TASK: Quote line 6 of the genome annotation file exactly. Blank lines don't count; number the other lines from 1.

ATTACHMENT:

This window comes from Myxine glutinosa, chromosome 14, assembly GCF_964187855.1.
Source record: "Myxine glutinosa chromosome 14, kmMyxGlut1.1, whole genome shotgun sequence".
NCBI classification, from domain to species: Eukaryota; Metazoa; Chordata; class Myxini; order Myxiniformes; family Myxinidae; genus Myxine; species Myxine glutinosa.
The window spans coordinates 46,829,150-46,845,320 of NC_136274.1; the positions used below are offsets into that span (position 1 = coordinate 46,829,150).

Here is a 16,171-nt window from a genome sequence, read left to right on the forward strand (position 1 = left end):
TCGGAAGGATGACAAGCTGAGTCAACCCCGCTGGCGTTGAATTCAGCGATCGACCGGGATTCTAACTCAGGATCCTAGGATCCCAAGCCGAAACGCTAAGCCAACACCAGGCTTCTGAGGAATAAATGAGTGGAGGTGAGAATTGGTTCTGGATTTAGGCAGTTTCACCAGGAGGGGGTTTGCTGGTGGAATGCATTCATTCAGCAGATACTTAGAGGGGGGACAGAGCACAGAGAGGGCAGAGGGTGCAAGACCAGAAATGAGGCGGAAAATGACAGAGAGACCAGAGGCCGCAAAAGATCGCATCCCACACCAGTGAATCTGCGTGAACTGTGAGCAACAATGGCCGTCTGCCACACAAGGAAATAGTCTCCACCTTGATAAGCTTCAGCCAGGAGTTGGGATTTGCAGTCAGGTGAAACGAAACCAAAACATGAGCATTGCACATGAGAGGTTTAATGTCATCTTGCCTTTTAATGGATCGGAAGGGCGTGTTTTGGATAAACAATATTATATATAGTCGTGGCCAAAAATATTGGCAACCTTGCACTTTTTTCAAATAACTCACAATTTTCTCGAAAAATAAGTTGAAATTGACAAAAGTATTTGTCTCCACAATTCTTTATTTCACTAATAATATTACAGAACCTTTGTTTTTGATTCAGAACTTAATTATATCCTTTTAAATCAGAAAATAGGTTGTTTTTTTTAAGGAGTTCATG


TCGGAAGGATGACAAGCTGAGTCAACCCCGCTGGCGTTGAATTCAGCGATCGACCGGGATTCTAACTCAGGATCCTAGGATCCCAAGCCGAAACGCTAAGCCAACACCAGGCTTCTGAGGAATAAATGAGTGGAGGTGAGAATTGGTTCTGGATTTAGGCAGTTTCACCAGGAGGGGGTTTGCTGGTGGAATGCATTCATTCAGCAGATACTTAGAGGGGGGACAGAGCACAGAGAGGGCAGAGGGTGCAAGACCAGAAATGAGGCGGAAAATGACAGAGAGACCAGAGGCCGCAAAAGATCGCATCCCACACCAGTGAATCTGCGTGAACTGTGAGCAACAATGGCCGTCTGCCACACAAGGAAATAGTCTCCACCTTGATAAGCTTCAGCCAGGAGTTGGGATTTGCAGTCAGGTGAAACGAAACCAAAACATGAGCATTGCACATGAGAGGTTTAATGTCATCTTGCCTTTTAATGGATCGGAAGGGCGTGTTTTGGATAAACAATATTATATATAGTCGTGGCCAAAAATATTGGCAACCTTGCACTTTTTTCAAATAACTCACAATTTTCTCGAAAAATAAGTTGAAATTGACAAAAGTATTTGTCTCCACAATTCTTTATTTCACTAATAATATTACAGAACCTTTGTTTTTGATTCAGAACTTAATTATATCCTTTTAAATCAGAAAATAGGTTGTTTTTTTTAAGGAGTTCATG